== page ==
February 9, 2005


In light of my post the other day about blogging and fiction, I've been wondering whether part of the problem with blogs (or the internet in general) as a fictional medium is the fact that everything you put online is completely continuous with everything else. That is, unlike a book or a short story or even a television program, content on the internet is so easily linkable from anywhere else that it's kind of difficult to bracket some content as fiction and other content as nonfiction. Related is the fact that as an author you have less control of how a reader approaches your work (not to mention less control of the work itself). Anyway it occurs to me that online literature that plays productively along this line between the fictional and the nonfictional (something like this, maybe?) might be much more interesting than (for instance) hypertexts.

barrett  {February 11, 2005}

There are some people playing with using wikis instead of blogs to trasform fiction. I can't Google up the example I saw the other day, but it uses a microwiki application to expand on a two line story and give background, character notes, and exposition that would be in the main text of the story otherwise, and compares it to the traditionally written version of the story. It was pretty neat. I think it will take a revolutionary writer to show us what can be done with the technology before it catches on - Or maybe one of those McSweeny's types.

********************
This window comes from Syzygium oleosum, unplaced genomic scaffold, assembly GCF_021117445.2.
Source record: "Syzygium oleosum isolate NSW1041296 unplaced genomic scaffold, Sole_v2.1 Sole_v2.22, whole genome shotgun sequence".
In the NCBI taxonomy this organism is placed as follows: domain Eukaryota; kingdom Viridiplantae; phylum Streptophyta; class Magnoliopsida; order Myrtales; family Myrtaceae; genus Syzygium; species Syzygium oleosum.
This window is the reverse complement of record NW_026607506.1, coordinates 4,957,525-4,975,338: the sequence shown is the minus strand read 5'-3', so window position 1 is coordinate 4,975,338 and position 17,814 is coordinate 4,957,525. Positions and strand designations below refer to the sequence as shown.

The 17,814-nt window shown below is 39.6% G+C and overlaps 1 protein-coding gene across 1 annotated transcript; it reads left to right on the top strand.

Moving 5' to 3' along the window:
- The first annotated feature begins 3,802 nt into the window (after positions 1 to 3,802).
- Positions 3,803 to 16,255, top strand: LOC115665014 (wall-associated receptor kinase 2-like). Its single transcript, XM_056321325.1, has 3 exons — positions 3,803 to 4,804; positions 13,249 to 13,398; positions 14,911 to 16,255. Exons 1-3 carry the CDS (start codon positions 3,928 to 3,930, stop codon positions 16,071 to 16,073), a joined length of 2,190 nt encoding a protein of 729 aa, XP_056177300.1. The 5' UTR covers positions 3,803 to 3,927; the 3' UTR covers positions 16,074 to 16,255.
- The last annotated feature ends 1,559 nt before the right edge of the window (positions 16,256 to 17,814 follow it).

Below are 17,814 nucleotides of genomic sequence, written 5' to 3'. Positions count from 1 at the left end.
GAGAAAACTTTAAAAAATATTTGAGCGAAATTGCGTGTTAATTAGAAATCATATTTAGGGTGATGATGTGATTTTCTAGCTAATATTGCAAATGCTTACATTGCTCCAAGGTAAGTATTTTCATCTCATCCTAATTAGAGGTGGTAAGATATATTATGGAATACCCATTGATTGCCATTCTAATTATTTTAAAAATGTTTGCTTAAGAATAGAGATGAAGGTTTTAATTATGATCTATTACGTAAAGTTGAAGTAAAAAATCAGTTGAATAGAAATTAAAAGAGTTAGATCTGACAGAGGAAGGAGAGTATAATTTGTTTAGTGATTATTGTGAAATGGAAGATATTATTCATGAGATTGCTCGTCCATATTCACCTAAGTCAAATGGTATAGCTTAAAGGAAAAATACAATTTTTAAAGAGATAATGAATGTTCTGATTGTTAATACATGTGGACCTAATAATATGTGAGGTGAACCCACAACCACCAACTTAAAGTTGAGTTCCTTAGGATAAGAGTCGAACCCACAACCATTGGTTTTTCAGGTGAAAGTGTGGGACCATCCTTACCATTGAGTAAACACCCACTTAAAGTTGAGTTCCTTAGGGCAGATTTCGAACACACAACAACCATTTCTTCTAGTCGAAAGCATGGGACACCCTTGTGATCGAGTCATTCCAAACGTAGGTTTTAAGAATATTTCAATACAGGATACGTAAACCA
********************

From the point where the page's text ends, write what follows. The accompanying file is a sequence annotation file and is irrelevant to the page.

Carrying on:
paul  {February 11, 2005}

Interesting -- so this is mainly a collaborative experiment, I guess? My own sense is that the technology is less important than just finding a decent author who will take it seriously. But obviously finding a great guiding personality isn't going to be enough with a collaborative form.

barrett  {February 13, 2005}

Actually, it wasn't collaborative. It was one author, no editing allowed by readers. In a way the form was like hypertext, but instead of taking you out of the text, it supplemented the text with information you requested. It was much less disruptive to the flow of the story than the hypertext experiments I've seen.

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